Lambert is well known for her flinty, outspoken resistance to unplanned consequences and bad outcomes within Montreal. She describes herself as one citizen among many advocating for intelligent planning and heritage preservation, but her word carries unusual weight. Her verdict on an old building or a proposed scheme can drive headlines, as it did when she said last spring that the Maison Radio-Canada complex, now up for redevelopment, was "a failed project from the beginning."
"The citizens' groups have always led," she said, including those involved in a convent redevelopment within sight of the CCA. "But one has to be working with [a city] administration, not against it, and the present administration is giving us lots of problems."
For example, in Montreal's Griffintown neighbourhood, she said, the current gentrification boom was 60-per-cent under way before public consultations were held. The destruction of the Redpath mansion in 2014, over the objections of Heritage Montreal and Save Montreal, is another blight on Coderre's record, she said. So is the continued uncertainty over the fate of Maison Alcan, a celebrated 1983 example of incorporating a suite of heritage buildings into a new corporate headquarters.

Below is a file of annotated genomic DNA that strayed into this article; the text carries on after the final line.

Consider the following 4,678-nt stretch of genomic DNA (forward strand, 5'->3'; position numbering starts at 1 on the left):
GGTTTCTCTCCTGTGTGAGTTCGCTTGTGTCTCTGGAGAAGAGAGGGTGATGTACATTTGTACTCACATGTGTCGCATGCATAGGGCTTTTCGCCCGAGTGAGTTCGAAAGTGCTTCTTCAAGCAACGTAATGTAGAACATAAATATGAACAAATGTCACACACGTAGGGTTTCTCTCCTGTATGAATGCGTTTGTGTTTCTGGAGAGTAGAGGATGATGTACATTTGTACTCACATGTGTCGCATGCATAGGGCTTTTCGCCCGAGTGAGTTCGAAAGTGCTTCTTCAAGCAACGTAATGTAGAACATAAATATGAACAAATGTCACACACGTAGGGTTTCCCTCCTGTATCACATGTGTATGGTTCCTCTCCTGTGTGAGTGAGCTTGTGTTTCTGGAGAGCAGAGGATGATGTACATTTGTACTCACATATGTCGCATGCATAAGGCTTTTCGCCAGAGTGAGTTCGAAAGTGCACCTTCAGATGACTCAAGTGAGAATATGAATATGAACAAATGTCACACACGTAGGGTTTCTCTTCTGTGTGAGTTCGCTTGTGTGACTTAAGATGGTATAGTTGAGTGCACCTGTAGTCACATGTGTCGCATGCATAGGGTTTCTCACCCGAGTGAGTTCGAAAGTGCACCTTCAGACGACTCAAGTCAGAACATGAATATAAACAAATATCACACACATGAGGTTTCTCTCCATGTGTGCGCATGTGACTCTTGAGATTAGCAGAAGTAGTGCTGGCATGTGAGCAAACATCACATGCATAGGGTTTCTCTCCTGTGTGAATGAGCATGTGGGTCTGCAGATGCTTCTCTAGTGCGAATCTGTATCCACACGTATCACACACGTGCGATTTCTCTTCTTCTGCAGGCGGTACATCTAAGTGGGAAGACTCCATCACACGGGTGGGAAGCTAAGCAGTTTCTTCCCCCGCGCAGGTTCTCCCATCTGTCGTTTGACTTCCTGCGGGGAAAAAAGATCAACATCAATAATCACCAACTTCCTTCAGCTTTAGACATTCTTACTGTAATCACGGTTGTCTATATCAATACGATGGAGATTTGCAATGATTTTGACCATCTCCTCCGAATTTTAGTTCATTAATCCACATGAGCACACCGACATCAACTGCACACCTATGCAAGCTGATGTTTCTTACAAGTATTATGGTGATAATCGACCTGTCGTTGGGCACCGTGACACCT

"There's a lack of vision, of capacity to look at the whole picture," Lambert said. How a building is deployed is just as important as what it looks like, which is why she doesn't object to the proliferation of lookalike glass towers in North American cities.
"The similarity doesn't bother me," she said. "It's how they relate to each other."
For this former painter and Mies disciple, important architecture will always owe more to art than to business. Every great building comes from creativity and passion, she said, which is part of the reason she has little interest in standardized protocols such as the LEED energy-use certification system.
For her 90th birthday, Lambert is going back to the place where she fell in love with architecture from the inside out: the Seagram Building. She'll have a party in its Four Seasons Restaurant, for which she selected much of the art, and which for decades was reckoned by many to be the classiest dining room in New York. The former restaurateurs lost their lease in July, however, and the building's current owner has made changes to the room, where all fixed elements (designed by Philip Johnson) are classified as untouchable, but the moveable furniture is not.
"I was hugely depressed," Lambert said, referring to the news that changes were in store. She rushed to New York and talked with the owner, at least as sternly as she did to Sam Bronfman in 1954.
"They dropped most of the stupid things they were going to do," she said. She hasn't seen the redecorated room yet, but from a photo a friend sent her, "It looks like they've put in a blue carpet." A shudder passed quickly through her small frame.
It's All Happening So Fast: A Counter-History of the Modern Canadian Environment runs until April 9; Phyllis Lambert: 75 Years at Work runs until June 4. Both are at Montreal's Canadian Centre for Architecture (cca.qc.ca).